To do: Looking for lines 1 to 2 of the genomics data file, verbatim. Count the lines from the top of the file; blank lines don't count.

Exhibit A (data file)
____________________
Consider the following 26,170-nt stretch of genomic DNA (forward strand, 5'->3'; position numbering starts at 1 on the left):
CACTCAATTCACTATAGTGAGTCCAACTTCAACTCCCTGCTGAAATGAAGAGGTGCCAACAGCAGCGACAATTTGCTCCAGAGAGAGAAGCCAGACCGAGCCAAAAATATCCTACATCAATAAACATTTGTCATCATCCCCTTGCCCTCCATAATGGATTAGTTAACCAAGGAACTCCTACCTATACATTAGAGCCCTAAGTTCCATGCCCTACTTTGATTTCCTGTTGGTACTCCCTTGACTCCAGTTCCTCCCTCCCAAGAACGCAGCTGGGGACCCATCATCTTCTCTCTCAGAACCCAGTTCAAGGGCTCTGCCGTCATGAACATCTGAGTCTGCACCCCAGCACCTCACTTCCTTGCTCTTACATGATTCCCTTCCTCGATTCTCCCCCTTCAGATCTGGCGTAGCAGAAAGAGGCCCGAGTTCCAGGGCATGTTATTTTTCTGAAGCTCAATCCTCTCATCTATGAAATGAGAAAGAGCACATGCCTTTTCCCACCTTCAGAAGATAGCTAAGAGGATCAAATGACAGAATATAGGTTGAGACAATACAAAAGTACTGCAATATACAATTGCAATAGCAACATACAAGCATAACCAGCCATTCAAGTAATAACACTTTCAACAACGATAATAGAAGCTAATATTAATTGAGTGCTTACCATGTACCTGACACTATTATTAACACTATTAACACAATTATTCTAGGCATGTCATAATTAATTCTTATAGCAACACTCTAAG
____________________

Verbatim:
Consider the following 26,170-nt stretch of genomic DNA (forward strand, 5'->3'; position numbering starts at 1 on the left):
CACTCAATTCACTATAGTGAGTCCAACTTCAACTCCCTGCTGAAATGAAGAGGTGCCAACAGCAGCGACAATTTGCTCCAGAGAGAGAAGCCAGACCGAGCCAAAAATATCCTACATCAATAAACATTTGTCATCATCCCCTTGCCCTCCATAATGGATTAGTTAACCAAGGAACTCCTACCTATACATTAGAGCCCTAAGTTCCATGCCCTACTTTGATTTCCTGTTGGTACTCCCTTGACTCCAGTTCCTCCCTCCCAAGAACGCAGCTGGGGACCCATCATCTTCTCTCTCAGAACCCAGTTCAAGGGCTCTGCCGTCATGAACATCTGAGTCTGCACCCCAGCACCTCACTTCCTTGCTCTTACATGATTCCCTTCCTCGATTCTCCCCCTTCAGATCTGGCGTAGCAGAAAGAGGCCCGAGTTCCAGGGCATGTTATTTTTCTGAAGCTCAATCCTCTCATCTATGAAATGAGAAAGAGCACATGCCTTTTCCCACCTTCAGAAGATAGCTAAGAGGATCAAATGACAGAATATAGGTTGAGACAATACAAAAGTACTGCAATATACAATTGCAATAGCAACATACAAGCATAACCAGCCATTCAAGTAATAACACTTTCAACAACGATAATAGAAGCTAATATTAATTGAGTGCTTACCATGTACCTGACACTATTATTAACACTATTAACACAATTATTCTAGGCATGTCATAATTAATTCTTATAGCAACACTCTAAG